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eric duhatschek

The Winnipeg Jets and Dustin Byfuglien stand to gain the most from NHL realignment writes Eric Duhatschek. (file photo)MIKE CARLSON/The Associated Press

Edmonton Oilers centre Sam Gagner will admit it: He is no mathematician. Players, he believes, can only control what happens on the ice, not in the NHL board rooms.

Thanks to an ambitious off-season realignment in which the Detroit Red Wings and Columbus Blue Jackets moved east and the Winnipeg Jets shifted to the west, there is now an imbalance between the NHL's Eastern and Western Conferences.

Altogether, 16 teams play in the East now, including one, Detroit, which has made the playoffs for 22 consecutive years. Meanwhile, there are only 14 in the West, including a whole bunch, like the Oilers, who believe their rebuilding programs are ready to pay dividends – partly because the odds of making the post-season are now higher.

"I have this debate with my friends who play in the East all the time – that the West is harder," Gagner said. "I don't know if it's fact or fiction.

"With realignment, all we can really control as players is to try and get points in every game and try to win every game. I'm not one to look at numbers to say, 'We're at an advantage because we have fewer teams.' But it's a good thing that each team has a chance to play against each other in each building.

"I think that's important for the league and I think it's important for players to get a chance to see all the teams that are there. It makes it, in my mind, fairer – when every team is playing against each other and trying to get into the playoffs."

The Jets and Dallas Stars were the primary beneficiaries of realignment because they faced the greatest geographic obstacles to success.

Dallas previously played in a division, the Pacific, where its four opponents were two time zones to the west; and Winnipeg was seemingly on the road constantly, trying to squeeze in all those visits to the U.S. southeast.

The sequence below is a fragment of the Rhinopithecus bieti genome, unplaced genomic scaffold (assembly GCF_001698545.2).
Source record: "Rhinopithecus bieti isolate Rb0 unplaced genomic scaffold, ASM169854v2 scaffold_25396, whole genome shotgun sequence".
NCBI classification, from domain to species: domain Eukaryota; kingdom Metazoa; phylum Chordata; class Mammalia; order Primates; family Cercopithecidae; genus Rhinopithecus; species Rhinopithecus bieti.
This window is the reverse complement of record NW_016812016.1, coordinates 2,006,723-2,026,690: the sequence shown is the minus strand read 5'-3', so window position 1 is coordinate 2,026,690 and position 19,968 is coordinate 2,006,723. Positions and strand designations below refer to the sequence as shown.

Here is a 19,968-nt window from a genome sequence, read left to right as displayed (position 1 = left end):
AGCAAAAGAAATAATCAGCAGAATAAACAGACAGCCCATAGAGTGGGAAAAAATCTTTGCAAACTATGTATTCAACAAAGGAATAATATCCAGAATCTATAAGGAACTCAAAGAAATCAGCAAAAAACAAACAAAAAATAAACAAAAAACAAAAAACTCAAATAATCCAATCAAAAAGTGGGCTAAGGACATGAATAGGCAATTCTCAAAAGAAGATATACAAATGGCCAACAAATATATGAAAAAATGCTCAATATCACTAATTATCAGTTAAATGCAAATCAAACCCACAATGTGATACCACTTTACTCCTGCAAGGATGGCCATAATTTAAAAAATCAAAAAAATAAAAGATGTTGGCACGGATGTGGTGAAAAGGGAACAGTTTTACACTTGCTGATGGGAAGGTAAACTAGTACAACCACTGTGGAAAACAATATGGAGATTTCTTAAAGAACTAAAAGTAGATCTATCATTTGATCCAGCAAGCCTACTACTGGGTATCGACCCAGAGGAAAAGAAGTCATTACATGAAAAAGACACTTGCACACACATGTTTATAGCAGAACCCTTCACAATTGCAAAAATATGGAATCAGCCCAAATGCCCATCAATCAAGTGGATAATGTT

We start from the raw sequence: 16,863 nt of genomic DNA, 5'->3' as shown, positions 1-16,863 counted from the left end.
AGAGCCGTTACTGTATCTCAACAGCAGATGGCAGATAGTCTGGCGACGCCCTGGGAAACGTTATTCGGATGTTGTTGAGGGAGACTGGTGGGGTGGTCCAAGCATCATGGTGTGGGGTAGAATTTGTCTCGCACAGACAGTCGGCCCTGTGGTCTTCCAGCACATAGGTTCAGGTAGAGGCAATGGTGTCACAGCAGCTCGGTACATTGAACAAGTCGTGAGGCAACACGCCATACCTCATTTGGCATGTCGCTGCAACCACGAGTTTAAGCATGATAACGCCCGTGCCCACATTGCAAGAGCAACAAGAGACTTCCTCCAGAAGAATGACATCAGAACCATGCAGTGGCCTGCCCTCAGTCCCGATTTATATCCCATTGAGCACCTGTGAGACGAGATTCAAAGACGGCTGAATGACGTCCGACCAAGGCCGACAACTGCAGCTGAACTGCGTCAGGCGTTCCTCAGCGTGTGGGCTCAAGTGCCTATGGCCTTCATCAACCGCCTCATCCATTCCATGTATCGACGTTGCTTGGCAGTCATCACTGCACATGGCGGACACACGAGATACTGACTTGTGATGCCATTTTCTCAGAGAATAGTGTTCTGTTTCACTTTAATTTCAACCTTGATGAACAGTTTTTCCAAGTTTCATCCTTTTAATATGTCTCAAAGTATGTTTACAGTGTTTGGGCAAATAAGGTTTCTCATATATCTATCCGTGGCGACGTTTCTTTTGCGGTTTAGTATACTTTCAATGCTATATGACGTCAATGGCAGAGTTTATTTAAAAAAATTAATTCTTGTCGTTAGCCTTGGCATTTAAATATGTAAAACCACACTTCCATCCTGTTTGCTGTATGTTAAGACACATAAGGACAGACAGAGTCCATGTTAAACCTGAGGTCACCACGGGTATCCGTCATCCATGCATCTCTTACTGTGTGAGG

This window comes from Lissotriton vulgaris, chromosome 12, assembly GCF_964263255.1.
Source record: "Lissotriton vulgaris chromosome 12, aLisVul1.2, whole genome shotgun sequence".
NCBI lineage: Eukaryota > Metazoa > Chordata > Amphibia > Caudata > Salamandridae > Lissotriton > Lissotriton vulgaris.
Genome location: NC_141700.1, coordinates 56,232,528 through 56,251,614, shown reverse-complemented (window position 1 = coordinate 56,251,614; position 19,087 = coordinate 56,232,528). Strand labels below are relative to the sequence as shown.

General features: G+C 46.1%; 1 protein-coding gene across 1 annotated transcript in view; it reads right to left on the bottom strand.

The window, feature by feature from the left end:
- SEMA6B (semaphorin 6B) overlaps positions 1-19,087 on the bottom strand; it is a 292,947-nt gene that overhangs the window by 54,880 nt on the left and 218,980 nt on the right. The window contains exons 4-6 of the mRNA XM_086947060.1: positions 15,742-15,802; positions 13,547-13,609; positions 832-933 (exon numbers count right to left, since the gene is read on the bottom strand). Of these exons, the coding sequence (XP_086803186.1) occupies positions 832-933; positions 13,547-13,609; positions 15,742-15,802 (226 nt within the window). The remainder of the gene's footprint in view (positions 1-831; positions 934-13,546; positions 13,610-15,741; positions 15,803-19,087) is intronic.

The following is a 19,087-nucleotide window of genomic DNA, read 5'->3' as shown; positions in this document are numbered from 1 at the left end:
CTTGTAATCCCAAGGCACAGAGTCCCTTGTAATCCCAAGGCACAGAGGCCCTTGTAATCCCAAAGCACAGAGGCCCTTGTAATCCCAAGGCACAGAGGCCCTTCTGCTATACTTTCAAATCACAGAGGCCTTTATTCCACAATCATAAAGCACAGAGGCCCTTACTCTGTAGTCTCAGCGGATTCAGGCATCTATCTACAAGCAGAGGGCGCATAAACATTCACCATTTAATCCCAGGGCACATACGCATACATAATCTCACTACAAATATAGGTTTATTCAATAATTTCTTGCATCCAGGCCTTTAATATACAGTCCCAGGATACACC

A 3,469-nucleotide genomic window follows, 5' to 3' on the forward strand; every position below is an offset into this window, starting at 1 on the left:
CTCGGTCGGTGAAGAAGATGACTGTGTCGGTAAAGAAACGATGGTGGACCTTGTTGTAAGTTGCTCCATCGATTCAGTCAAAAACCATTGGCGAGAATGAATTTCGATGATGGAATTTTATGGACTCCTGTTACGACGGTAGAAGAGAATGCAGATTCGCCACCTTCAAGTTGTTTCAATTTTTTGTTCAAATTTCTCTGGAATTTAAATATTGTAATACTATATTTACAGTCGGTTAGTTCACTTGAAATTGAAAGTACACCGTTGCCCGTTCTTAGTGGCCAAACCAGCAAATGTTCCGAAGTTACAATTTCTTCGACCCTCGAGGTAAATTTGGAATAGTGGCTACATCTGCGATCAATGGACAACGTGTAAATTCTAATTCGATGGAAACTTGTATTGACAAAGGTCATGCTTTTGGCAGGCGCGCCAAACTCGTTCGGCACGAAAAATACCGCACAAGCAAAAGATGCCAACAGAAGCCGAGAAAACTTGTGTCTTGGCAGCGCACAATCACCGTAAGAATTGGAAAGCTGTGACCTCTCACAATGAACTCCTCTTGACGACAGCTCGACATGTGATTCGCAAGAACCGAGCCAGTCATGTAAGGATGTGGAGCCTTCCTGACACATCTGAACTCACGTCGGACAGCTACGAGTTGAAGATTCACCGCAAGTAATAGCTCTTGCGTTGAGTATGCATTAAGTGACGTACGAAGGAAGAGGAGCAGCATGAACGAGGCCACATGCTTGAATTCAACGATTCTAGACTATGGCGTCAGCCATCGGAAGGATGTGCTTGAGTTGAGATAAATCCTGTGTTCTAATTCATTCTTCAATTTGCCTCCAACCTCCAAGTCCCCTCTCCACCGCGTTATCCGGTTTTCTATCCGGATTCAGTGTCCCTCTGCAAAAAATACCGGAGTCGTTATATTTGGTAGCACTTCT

According to Jets governor and chairman Mark Chipman, realignment was "an expectation we had from the beginning. We were happy to accommodate the league for the first couple of years, but we're glad to be in the Central time zone and we're very happy to be in among some very high quality teams. There's something about playing against Stanley Cup champions on a regular basis that you look forward to. There's nowhere to hide, you've got to get better when you're playing better teams."

Not everyone likes the 16-14 playoff split, however, including Toronto Maple Leafs head coach Randy Carlyle, who said: "It makes it more difficult for us to qualify for the playoffs. It's a simple as that.

"It kind of makes you scratch your head over the summer. Why is that happening on this side but not the other side? … I have my personal feeling about it but you're part of a league and you're expected to be a good partner and that's what our job is … accept the challenge."

But Stars general manager Jim Nill (a former Red Wings assistant GM) thinks the realignment plan the NHL adopted was the best choice in a series of imperfect options.

"I think it's great. Detroit deserves to be in the East," Nill said. "For us, we're going to have more games in the Central and Eastern time zones. We're playing more north-south than east-west. I like that."

For Vancouver Canucks captain Henrik Sedin, it doesn't matter much what the split is if you're not playing well. "It is a tough league to get into the playoffs," Sedin said, "and it's not going to be any different this year. I don't think it matters how divide the divisions or the conferences or how many teams are making it from each conference. You've got to win your games, and that's it."